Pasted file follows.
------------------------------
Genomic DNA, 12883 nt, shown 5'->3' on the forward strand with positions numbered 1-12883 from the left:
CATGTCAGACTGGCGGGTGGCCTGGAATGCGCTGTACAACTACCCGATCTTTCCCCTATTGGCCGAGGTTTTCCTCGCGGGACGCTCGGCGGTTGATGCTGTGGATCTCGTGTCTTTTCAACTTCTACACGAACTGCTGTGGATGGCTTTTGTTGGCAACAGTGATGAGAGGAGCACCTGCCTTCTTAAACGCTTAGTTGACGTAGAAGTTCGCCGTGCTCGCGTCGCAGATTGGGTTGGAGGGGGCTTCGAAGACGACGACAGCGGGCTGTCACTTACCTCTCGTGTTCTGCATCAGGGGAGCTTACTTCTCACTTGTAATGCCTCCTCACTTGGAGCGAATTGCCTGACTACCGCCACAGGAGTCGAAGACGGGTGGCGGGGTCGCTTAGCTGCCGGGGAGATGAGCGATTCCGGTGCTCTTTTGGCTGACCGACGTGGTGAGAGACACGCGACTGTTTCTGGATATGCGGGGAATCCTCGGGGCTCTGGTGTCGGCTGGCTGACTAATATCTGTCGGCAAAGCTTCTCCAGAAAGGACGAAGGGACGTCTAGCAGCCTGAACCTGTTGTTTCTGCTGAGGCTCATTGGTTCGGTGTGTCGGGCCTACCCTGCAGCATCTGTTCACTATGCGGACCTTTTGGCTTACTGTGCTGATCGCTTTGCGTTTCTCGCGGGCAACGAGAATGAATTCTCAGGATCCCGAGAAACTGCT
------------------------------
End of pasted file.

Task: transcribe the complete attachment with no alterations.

Genomic DNA, 12883 nt, shown 5'->3' on the forward strand with positions numbered 1-12883 from the left:
CATGTCAGACTGGCGGGTGGCCTGGAATGCGCTGTACAACTACCCGATCTTTCCCCTATTGGCCGAGGTTTTCCTCGCGGGACGCTCGGCGGTTGATGCTGTGGATCTCGTGTCTTTTCAACTTCTACACGAACTGCTGTGGATGGCTTTTGTTGGCAACAGTGATGAGAGGAGCACCTGCCTTCTTAAACGCTTAGTTGACGTAGAAGTTCGCCGTGCTCGCGTCGCAGATTGGGTTGGAGGGGGCTTCGAAGACGACGACAGCGGGCTGTCACTTACCTCTCGTGTTCTGCATCAGGGGAGCTTACTTCTCACTTGTAATGCCTCCTCACTTGGAGCGAATTGCCTGACTACCGCCACAGGAGTCGAAGACGGGTGGCGGGGTCGCTTAGCTGCCGGGGAGATGAGCGATTCCGGTGCTCTTTTGGCTGACCGACGTGGTGAGAGACACGCGACTGTTTCTGGATATGCGGGGAATCCTCGGGGCTCTGGTGTCGGCTGGCTGACTAATATCTGTCGGCAAAGCTTCTCCAGAAAGGACGAAGGGACGTCTAGCAGCCTGAACCTGTTGTTTCTGCTGAGGCTCATTGGTTCGGTGTGTCGGGCCTACCCTGCAGCATCTGTTCACTATGCGGACCTTTTGGCTTACTGTGCTGATCGCTTTGCGTTTCTCGCGGGCAACGAGAATGAATTCTCAGGATCCCGAGAAACTGCT